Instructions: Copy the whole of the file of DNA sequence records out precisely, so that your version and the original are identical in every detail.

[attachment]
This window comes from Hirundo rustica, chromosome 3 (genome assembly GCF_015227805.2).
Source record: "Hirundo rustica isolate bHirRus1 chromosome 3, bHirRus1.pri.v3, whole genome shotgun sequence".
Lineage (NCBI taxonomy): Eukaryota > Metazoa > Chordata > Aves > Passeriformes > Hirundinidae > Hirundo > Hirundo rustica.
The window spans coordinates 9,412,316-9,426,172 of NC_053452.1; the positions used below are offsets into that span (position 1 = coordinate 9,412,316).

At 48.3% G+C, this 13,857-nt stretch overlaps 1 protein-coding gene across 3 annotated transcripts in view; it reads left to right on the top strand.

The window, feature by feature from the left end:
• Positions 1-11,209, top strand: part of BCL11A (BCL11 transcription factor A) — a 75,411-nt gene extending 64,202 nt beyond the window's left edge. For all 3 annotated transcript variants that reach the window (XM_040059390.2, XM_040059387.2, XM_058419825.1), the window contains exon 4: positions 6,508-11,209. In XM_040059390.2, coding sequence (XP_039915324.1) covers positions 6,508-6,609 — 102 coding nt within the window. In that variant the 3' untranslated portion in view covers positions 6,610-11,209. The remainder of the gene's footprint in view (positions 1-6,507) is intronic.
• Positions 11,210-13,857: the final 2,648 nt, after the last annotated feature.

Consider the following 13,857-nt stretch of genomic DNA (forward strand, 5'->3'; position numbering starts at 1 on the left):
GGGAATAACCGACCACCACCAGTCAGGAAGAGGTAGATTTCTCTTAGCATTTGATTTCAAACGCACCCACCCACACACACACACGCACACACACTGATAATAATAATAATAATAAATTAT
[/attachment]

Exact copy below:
This window comes from Hirundo rustica, chromosome 3 (genome assembly GCF_015227805.2).
Source record: "Hirundo rustica isolate bHirRus1 chromosome 3, bHirRus1.pri.v3, whole genome shotgun sequence".
Lineage (NCBI taxonomy): Eukaryota > Metazoa > Chordata > Aves > Passeriformes > Hirundinidae > Hirundo > Hirundo rustica.
The window spans coordinates 9,412,316-9,426,172 of NC_053452.1; the positions used below are offsets into that span (position 1 = coordinate 9,412,316).

At 48.3% G+C, this 13,857-nt stretch overlaps 1 protein-coding gene across 3 annotated transcripts in view; it reads left to right on the top strand.

The window, feature by feature from the left end:
• Positions 1-11,209, top strand: part of BCL11A (BCL11 transcription factor A) — a 75,411-nt gene extending 64,202 nt beyond the window's left edge. For all 3 annotated transcript variants that reach the window (XM_040059390.2, XM_040059387.2, XM_058419825.1), the window contains exon 4: positions 6,508-11,209. In XM_040059390.2, coding sequence (XP_039915324.1) covers positions 6,508-6,609 — 102 coding nt within the window. In that variant the 3' untranslated portion in view covers positions 6,610-11,209. The remainder of the gene's footprint in view (positions 1-6,507) is intronic.
• Positions 11,210-13,857: the final 2,648 nt, after the last annotated feature.

Consider the following 13,857-nt stretch of genomic DNA (forward strand, 5'->3'; position numbering starts at 1 on the left):
GGGAATAACCGACCACCACCAGTCAGGAAGAGGTAGATTTCTCTTAGCATTTGATTTCAAACGCACCCACCCACACACACACACGCACACACACTGATAATAATAATAATAATAAATTAT